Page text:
Death Note – Movie Review
- Directed by Shusuke Kaneko
- Starring Tatsuya Fujiwara, Ken’ichi Matsuyama, Yu Kashii, Shigeki Hosokawa, and Asaka Seto
This is a live action version of a Japanese Anime series, much like the Devilman film released in 2004, though this one is MUCH more successful in its use of CGI. I’m not familiar with the Anime series, though I do understand it to be much more involved and comprised of numerous other characters beyond what is featured here.
I should also mention that this film runs just over two hours and is the first of two films, so while you come to something of a conclusion/climax here, you’re definitely left feeling like you have only half a story.
The credits roll as we see a simple notebook fall to Earth during a rainstorm, then we’re treated to a montage of very public deaths of criminals who’ve some how managed to dodge justice (all of whom fall dead from heart attacks) and many news reports about the public opinion on ËœKira’, the faceless persona responsible for these strange deaths.
ËœKira’ is actually a young college student named Light (Fujiwara), who happened upon the notebook and proceeded to follow the instructions in it, which are basically that if you write someone’s name in the book, they die within 40 seconds, unless specified otherwise, from a heart attack. Y’see, there’s a whole fuggin’ boatload of rules to using this book, it’s like a working through a journal on parliamentary procedure at times, and the rules pop up onscreen periodically during the film, helping the audience understand what might be going on if things get weird or confusing. Light inadvertently discovered the power of the notebook, and has been contacted by the God Of Death, Ryuk, who had dropped it that fateful night, but finds the events unfolding due to it being in the hands of a mortal to be very entertaining. Ryuk is entirely CGI, and follows Light around, unseen by humanity and providing color commentary as he spends his time eating apples and flying around on his little leathery wings.
The rash of deaths is attracting attention, and a genius detective known only as L (Matsuyama) is brought in to track ËœKira’ down and bring him to justice. L operates in much the same way ËœKira’ does, conferring with the authorities from an unknown location via a laptop that masks his voice and shows only an ËœL’ on the screen. A trap is devised and L reveals himself on live television under a fake full name, which Light promptly writes in the notebook and watches him die. L then reveals that the alleged multi-national broadcast was only shown in and around Tokyo, severely limiting the area that the police now needs to search.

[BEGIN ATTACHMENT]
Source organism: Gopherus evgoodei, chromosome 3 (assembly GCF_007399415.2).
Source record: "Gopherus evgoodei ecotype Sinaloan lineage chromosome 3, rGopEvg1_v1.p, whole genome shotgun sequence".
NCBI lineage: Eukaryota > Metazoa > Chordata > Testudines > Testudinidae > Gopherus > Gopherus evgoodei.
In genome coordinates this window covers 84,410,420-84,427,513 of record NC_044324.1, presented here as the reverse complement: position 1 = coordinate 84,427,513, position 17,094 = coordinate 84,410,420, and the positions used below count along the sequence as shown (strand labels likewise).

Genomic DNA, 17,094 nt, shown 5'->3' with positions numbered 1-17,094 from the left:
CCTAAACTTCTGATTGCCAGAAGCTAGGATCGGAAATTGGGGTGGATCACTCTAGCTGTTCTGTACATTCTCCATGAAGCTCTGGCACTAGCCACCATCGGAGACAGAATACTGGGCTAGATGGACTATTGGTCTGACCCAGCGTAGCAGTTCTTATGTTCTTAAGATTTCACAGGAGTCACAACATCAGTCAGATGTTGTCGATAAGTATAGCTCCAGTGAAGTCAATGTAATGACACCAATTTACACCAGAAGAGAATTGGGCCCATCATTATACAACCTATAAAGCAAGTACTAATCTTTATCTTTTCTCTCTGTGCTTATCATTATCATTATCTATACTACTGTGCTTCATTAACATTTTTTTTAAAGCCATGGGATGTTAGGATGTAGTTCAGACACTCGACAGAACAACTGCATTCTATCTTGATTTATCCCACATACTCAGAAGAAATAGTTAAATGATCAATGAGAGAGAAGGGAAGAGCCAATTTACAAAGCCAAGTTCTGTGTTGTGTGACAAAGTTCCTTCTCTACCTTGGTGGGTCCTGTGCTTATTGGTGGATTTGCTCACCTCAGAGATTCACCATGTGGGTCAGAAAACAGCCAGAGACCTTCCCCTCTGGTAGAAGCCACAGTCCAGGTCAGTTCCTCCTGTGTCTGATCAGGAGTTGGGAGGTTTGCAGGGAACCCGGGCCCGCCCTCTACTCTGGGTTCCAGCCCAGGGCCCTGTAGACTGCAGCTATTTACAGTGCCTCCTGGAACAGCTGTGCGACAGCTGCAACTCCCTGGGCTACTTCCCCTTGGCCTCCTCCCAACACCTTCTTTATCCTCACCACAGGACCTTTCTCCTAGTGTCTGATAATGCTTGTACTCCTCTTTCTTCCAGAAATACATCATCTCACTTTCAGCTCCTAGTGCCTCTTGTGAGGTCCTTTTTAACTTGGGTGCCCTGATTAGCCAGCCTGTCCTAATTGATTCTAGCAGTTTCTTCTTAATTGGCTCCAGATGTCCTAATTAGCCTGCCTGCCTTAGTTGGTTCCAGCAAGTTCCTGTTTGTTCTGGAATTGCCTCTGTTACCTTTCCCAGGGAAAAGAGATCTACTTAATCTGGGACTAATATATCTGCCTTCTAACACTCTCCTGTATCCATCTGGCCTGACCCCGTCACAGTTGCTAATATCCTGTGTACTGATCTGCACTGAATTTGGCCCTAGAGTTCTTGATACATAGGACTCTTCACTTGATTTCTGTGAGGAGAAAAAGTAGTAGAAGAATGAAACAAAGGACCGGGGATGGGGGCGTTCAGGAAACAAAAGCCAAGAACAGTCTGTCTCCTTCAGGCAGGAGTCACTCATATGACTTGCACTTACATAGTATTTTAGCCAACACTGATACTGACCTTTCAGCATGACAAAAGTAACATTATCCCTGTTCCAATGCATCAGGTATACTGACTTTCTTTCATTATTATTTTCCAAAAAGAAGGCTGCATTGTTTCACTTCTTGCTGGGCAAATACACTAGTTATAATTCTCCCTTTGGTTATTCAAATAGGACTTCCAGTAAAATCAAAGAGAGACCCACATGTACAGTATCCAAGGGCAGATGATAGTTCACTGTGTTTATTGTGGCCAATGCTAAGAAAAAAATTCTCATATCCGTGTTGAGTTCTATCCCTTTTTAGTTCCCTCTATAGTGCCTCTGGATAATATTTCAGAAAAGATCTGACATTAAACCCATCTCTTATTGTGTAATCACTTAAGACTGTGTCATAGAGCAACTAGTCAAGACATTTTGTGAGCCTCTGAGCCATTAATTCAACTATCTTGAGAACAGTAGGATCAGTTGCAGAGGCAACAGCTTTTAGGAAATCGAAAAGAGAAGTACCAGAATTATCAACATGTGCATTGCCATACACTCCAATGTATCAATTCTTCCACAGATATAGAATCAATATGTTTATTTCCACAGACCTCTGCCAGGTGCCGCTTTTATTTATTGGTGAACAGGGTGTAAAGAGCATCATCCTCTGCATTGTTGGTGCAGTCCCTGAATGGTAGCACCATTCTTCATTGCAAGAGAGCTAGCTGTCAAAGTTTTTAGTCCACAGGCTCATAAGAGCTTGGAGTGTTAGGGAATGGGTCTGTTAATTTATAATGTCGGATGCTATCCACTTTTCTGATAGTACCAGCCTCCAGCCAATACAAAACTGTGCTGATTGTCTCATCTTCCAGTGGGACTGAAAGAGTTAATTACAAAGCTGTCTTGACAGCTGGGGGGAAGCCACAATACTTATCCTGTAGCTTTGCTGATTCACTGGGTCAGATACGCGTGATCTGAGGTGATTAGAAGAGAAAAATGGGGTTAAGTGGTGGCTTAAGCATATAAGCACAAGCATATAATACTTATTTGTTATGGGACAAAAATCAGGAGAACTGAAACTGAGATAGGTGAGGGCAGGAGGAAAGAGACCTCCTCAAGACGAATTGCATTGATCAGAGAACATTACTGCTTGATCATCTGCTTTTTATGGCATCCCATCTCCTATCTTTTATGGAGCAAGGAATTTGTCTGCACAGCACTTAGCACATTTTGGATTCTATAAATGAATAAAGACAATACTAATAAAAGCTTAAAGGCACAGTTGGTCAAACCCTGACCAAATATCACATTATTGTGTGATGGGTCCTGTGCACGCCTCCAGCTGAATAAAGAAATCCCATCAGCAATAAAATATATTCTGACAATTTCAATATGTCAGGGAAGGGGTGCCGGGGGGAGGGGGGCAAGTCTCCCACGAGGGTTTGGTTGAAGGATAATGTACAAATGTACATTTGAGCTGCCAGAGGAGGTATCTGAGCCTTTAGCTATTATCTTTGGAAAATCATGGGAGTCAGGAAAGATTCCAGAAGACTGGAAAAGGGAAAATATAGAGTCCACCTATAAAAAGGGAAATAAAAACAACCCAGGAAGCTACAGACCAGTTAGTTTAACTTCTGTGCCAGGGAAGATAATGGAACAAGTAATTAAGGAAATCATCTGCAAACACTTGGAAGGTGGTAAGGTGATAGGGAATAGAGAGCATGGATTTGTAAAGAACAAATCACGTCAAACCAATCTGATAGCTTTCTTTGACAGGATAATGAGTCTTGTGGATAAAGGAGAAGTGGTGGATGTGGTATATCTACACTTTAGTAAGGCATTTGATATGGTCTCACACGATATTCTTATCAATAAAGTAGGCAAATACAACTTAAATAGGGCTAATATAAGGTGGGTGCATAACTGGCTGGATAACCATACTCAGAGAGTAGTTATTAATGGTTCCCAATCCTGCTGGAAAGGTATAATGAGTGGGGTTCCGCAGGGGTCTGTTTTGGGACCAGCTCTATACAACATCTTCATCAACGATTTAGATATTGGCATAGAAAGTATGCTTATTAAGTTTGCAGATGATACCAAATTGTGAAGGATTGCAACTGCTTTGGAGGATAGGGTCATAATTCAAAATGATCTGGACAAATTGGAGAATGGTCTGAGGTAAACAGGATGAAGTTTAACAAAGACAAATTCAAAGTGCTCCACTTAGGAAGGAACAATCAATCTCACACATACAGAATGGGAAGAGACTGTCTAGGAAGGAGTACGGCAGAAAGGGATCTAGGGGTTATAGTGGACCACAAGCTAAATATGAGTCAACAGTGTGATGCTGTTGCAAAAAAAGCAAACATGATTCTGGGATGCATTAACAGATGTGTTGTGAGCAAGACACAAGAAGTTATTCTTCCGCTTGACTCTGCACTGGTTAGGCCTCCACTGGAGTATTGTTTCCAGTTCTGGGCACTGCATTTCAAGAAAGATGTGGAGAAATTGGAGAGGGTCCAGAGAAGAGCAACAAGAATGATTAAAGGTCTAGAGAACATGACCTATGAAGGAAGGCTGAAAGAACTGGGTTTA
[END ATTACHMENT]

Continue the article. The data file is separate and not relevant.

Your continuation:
Light’s personal life grows complicated as he feels the squeeze from L and even finds out that his girlfriend Shiori (Kashii) is directly opposed to what he’s been doing as ËœKira’.
Convoluted traps are set on both sides as it’s revealed by the time frame the killing happen in that the killer is a college student operating around a specific class schedule, and Light smokes out an FBI agent named Ray (Hosokawa) and coerces him into revealing his fellow operatives in Tokyo.
In his first truly criminal move (the killings up to this point have been of criminals), Light uses the names to eliminate the entire team of FBI agents working on the ËœKira’ case.
This draws more unwanted attention, this time from Ray’s angry fiancÃ©e Naomi (Seto), and the deaths of all the FBI agents causes all but 6 police officers to quite the ËœKira’ task force fearing for their lives. The remaining 6 demand to be taken to meet L, to learn his true identity if he still thinks that he can out-maneuver ËœKira’ once and for all.
This was a very enjoyable film, even if some of the cat and mouse routines between Light and L can get a little draggy here or there, and the ultimate payoff just leaves you waiting for the second part of the story, Death Note: The Last Name.
Ryuk is an entirely enjoyable character, dressed very Goth and amusing emaciated and gaunt, hanging about in his black clothes munching on an apple, or flying about the room with a casual flap of his wings. This is definitely CGI used to great effect, and it makes the film more interesting every time he’s onscreen.
I’d definitely recommend this one, but I’d almost say that you should wait a few months and see if the sequel is out on DVD yet just so you can make a night of it and watch them both in one sitting.
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